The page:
One random day not long ago, I started hearing joke after joke about “micro frontends” — sort of how I first learned about Toast. I didn’t understand the source until asking around, which uncovered this article from Cam Jackson.
In this article we’ll describe a recent trend of breaking up frontend monoliths into many smaller, more manageable pieces, and how this architecture can increase the effectiveness and efficiency of teams working on frontend code.
I’d argue it should read “front-end monoliths” and “front-end code,” but I digress already.
The idea is similar to microservices, but for the front end. So, instead of one big front-end architecture (e.g. a React app), different parts of the front end are developed entirely independent of one another, have no dependencies on each other, and can be worked on and deployed independently.
It’s one of those things where you can’t quite tell if it’s really an interesting foretelling of the future, just a niche architectural choice that happened to work for a handful of large organizations, or even just a theoretical option.
The first place my mind goes is consistency and DRY-ness. Anywhere I’ve worked, these things are a big deal and it seems like the industry at large has had endless front-end problems with shipping designs that start and stay consistent and cohesive without repeating itself with shovelfuls of technical debt. Independent front-ends sound like they might be a problem if Team B is being blocked by Team A for something not directly related, but then it introduces the problem of Team B’s output drifting towards inconsistency with Team A’s output.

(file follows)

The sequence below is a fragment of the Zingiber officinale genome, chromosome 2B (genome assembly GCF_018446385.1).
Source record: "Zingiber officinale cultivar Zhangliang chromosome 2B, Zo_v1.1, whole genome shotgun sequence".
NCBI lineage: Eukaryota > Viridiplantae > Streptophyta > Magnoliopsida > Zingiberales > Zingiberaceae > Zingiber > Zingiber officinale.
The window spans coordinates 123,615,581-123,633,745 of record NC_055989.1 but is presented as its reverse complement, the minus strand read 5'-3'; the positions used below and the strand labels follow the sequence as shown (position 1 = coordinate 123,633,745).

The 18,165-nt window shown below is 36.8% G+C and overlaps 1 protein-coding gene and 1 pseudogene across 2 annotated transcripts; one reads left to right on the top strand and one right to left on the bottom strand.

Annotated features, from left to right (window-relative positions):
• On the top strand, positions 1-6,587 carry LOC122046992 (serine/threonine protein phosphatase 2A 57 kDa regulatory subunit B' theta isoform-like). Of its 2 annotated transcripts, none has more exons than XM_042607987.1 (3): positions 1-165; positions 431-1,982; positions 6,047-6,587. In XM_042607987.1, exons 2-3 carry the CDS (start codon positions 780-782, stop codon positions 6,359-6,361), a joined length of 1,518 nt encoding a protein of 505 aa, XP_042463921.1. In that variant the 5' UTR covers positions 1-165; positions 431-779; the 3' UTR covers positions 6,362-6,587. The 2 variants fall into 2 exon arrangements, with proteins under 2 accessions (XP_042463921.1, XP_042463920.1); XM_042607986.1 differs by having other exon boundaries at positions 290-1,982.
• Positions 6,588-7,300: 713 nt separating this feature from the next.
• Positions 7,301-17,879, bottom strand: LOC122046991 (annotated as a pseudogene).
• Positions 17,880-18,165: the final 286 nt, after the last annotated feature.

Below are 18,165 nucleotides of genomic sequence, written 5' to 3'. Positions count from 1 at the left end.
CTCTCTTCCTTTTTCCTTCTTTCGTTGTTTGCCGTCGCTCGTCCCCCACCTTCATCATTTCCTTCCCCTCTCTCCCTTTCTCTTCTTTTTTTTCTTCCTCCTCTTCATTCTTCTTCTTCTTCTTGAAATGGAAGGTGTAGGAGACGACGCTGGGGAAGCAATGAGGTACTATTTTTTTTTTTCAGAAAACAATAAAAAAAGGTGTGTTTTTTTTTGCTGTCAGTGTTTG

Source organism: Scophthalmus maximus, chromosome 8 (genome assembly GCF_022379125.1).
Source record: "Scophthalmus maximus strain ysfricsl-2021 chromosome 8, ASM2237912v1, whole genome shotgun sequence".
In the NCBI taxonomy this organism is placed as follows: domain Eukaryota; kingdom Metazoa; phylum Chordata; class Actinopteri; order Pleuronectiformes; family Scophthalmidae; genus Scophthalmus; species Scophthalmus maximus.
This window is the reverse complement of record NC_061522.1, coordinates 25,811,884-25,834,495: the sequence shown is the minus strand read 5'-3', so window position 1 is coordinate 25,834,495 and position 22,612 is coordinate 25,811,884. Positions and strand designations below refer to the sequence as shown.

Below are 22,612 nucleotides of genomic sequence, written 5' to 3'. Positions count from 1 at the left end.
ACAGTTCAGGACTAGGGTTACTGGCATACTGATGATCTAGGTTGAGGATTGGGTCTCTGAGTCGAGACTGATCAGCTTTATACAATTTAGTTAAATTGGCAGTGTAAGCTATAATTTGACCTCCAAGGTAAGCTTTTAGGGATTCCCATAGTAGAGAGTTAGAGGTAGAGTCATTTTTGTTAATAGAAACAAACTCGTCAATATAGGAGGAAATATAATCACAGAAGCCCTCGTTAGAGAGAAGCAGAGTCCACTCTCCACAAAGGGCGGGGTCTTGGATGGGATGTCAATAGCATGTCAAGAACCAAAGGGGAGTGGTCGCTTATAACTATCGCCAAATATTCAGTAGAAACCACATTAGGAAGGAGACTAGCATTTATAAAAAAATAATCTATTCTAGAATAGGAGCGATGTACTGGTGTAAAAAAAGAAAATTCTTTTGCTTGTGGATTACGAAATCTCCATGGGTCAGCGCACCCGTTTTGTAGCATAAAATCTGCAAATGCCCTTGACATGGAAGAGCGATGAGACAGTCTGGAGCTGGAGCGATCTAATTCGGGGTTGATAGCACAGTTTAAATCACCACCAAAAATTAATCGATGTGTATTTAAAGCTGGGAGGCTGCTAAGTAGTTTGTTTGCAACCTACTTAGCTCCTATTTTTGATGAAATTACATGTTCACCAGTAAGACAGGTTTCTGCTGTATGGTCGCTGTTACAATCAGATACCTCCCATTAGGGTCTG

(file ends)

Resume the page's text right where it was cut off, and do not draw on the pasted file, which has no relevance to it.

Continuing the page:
The article itself talks about a browse/search landing page, a details/ordering page, and a profile page, with all three of those tackled by different independent products/teams. It sounds kinda cool and interesting to me, and it also sounds like those teams better sit right next to each other at work; otherwise this app is going the way of Frankenstein’s monster in two weeks. Styling is only lightly addressed with a, “I dunno, do a good job” sort of vibe. Teams struggle with this when they are all on the same product, so I’d have huge concerns here. The first thing I’d try to solve if this is being discussed seriously would be a design system that transcends all of it and that everyone uses without fail.
And what if those micro front ends co-exist on the same page? Use
<iframe>, the article says. I can’t see a world where that leads to a good user experience. (iFrames are slow, especially many of them all booting up their own worlds — and what about elements that might overflow bounds like tooltips and menus?)
The other integration options… isolating them to their own bundles or even native web components sounds a bit better. But still, the idea of siloed development where a React component might be slapped on the same page as a Vuew component seems like a huge user penalty for a pretty specific organizational problem. Not to mention you’re losing the benefits of a shared understanding of a codebase and the benefits of a deeper technical understanding of a smaller set of tools.
I’m probably not characterizing all of this fairly, especially because the idea is rather new to me and I’ve never worked like this before.
Joel Denning points out in an AMA on the subject:
I’m pointing out that we’re in the “hate without closely examining” stage of the idea. It’s entirely possible that after legitimate, close examination that the idea still fails. But too early to tell.
Sorry about piling on. 😣
— Chris Coyier (@chriscoyier) June 20, 2019